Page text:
Shannon has appeared in all of writer-director Nichols’ films: Shotgun Stories, Take Shelter, Mud, and now Midnight Special. They are great collaborators and all four films are worth seeing, so head to Midnight Special in the cinema now and then if you haven’t seen Take Shelter rent it. Shannon won armloads of awards for his performance as a man haunted by visions of the apocalypse, and again he was a loving husband and father. See? He doesn’t just play cold-hearted crazy villains!

 

My version of reading the Sunday papers is browsing through the latest posts on both Longreads and Longform, sites which feature long-form journalism or creative writing from around the web. I’ve often discovered writers that I now follow and publications I’ve never heard of before.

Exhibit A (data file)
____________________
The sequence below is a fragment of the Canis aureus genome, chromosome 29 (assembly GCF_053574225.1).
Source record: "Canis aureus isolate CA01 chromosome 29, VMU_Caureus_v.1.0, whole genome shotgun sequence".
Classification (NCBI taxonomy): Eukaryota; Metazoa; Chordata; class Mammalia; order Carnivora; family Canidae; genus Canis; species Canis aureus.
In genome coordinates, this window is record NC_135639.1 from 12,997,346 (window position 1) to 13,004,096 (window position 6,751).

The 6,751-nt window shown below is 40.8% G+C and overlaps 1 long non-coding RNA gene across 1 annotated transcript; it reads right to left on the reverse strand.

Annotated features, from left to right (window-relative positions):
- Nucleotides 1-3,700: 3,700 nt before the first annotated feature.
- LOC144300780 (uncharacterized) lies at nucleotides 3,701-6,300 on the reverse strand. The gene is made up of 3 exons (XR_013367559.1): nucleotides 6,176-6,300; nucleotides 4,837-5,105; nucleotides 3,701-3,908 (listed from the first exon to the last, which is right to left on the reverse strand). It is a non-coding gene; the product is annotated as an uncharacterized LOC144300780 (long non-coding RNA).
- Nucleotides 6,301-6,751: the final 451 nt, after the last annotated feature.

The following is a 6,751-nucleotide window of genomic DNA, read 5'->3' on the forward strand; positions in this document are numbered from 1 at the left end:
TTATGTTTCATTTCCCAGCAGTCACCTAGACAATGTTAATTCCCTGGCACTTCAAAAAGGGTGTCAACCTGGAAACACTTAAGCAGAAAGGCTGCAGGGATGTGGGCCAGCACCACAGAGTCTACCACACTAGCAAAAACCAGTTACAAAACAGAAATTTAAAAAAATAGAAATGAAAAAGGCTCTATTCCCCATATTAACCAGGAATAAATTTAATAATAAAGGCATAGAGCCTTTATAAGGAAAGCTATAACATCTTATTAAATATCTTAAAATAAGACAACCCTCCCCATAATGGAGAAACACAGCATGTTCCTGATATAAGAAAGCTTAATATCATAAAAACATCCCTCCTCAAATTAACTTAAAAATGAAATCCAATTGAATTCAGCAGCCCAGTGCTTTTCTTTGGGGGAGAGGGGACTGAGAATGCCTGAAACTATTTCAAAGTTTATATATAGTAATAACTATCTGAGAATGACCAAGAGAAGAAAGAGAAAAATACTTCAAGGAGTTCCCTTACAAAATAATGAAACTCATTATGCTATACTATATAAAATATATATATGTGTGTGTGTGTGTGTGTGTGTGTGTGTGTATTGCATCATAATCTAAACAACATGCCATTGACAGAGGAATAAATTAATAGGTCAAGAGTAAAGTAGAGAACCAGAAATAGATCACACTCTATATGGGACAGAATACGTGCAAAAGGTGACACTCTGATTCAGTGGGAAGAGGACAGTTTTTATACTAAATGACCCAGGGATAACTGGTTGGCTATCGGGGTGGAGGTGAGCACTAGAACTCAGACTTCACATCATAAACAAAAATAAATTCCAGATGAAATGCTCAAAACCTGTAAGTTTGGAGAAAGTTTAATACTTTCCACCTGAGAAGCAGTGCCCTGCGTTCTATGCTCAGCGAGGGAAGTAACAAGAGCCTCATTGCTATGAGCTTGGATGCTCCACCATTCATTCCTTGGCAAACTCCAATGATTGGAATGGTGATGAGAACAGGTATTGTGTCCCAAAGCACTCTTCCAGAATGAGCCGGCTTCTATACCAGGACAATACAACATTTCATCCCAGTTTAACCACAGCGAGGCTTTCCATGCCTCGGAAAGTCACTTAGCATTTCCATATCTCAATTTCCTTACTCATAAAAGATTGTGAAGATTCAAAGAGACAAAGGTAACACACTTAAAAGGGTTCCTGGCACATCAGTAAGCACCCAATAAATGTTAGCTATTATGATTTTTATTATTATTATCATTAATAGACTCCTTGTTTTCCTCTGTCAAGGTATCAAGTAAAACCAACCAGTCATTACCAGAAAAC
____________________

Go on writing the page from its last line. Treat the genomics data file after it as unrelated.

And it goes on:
Over the weekend I discovered Narratively. In their own words: ‘Created in September 2012, Narratively is a digital publication and storytelling studio that prides itself on looking beyond the news headlines and clickbait, focusing instead on ordinary people with extraordinary stories.’ The site features video, photography, comics, and writing, and has received numerous awards and accolades.

I spent an hour browsing and found some gems:

‘Keeping New York Weird’ by Grace Bello – A profile of New York ‘comedic punks’, performance artists Tobly and Bob McSmith, which also explores the gentrification of Manhattan and what it means for artists.

‘My Acerbic Aerobics Class with O.J. Simpson’ by Robert Kerbeck – An account of being an extra in O.J. Simpson’s workout video which was filmed one week before the murders of Nicole Brown Simpson and Ronald Goldman.